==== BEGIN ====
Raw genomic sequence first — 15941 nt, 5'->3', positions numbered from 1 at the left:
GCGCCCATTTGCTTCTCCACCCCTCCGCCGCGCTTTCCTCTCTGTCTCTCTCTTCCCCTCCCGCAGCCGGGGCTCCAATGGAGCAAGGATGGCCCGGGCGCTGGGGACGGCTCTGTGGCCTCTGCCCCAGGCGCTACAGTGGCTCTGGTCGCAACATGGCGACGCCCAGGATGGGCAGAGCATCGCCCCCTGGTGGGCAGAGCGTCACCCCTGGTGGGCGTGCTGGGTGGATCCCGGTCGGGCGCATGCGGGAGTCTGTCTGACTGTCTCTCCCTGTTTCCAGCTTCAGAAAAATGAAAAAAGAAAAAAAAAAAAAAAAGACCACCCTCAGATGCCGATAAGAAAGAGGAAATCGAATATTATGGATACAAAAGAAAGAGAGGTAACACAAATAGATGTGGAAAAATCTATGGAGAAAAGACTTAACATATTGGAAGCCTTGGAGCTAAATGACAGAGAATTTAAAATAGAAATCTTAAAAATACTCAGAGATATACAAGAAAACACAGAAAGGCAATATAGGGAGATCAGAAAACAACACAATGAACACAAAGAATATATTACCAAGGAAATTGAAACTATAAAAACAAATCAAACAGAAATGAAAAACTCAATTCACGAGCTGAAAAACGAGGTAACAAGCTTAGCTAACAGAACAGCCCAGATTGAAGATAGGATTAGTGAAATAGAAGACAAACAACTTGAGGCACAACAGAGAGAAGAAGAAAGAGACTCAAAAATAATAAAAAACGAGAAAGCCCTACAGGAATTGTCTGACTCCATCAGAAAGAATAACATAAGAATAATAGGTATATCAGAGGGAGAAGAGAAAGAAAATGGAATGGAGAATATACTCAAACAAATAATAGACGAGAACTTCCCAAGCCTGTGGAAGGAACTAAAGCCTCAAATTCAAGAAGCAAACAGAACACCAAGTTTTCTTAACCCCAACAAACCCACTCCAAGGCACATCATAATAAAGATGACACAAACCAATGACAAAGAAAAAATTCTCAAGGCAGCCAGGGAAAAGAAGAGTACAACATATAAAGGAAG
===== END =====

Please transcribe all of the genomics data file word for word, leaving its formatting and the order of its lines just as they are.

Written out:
Raw genomic sequence first — 15941 nt, 5'->3', positions numbered from 1 at the left:
GCGCCCATTTGCTTCTCCACCCCTCCGCCGCGCTTTCCTCTCTGTCTCTCTCTTCCCCTCCCGCAGCCGGGGCTCCAATGGAGCAAGGATGGCCCGGGCGCTGGGGACGGCTCTGTGGCCTCTGCCCCAGGCGCTACAGTGGCTCTGGTCGCAACATGGCGACGCCCAGGATGGGCAGAGCATCGCCCCCTGGTGGGCAGAGCGTCACCCCTGGTGGGCGTGCTGGGTGGATCCCGGTCGGGCGCATGCGGGAGTCTGTCTGACTGTCTCTCCCTGTTTCCAGCTTCAGAAAAATGAAAAAAGAAAAAAAAAAAAAAAAGACCACCCTCAGATGCCGATAAGAAAGAGGAAATCGAATATTATGGATACAAAAGAAAGAGAGGTAACACAAATAGATGTGGAAAAATCTATGGAGAAAAGACTTAACATATTGGAAGCCTTGGAGCTAAATGACAGAGAATTTAAAATAGAAATCTTAAAAATACTCAGAGATATACAAGAAAACACAGAAAGGCAATATAGGGAGATCAGAAAACAACACAATGAACACAAAGAATATATTACCAAGGAAATTGAAACTATAAAAACAAATCAAACAGAAATGAAAAACTCAATTCACGAGCTGAAAAACGAGGTAACAAGCTTAGCTAACAGAACAGCCCAGATTGAAGATAGGATTAGTGAAATAGAAGACAAACAACTTGAGGCACAACAGAGAGAAGAAGAAAGAGACTCAAAAATAATAAAAAACGAGAAAGCCCTACAGGAATTGTCTGACTCCATCAGAAAGAATAACATAAGAATAATAGGTATATCAGAGGGAGAAGAGAAAGAAAATGGAATGGAGAATATACTCAAACAAATAATAGACGAGAACTTCCCAAGCCTGTGGAAGGAACTAAAGCCTCAAATTCAAGAAGCAAACAGAACACCAAGTTTTCTTAACCCCAACAAACCCACTCCAAGGCACATCATAATAAAGATGACACAAACCAATGACAAAGAAAAAATTCTCAAGGCAGCCAGGGAAAAGAAGAGTACAACATATAAAGGAAG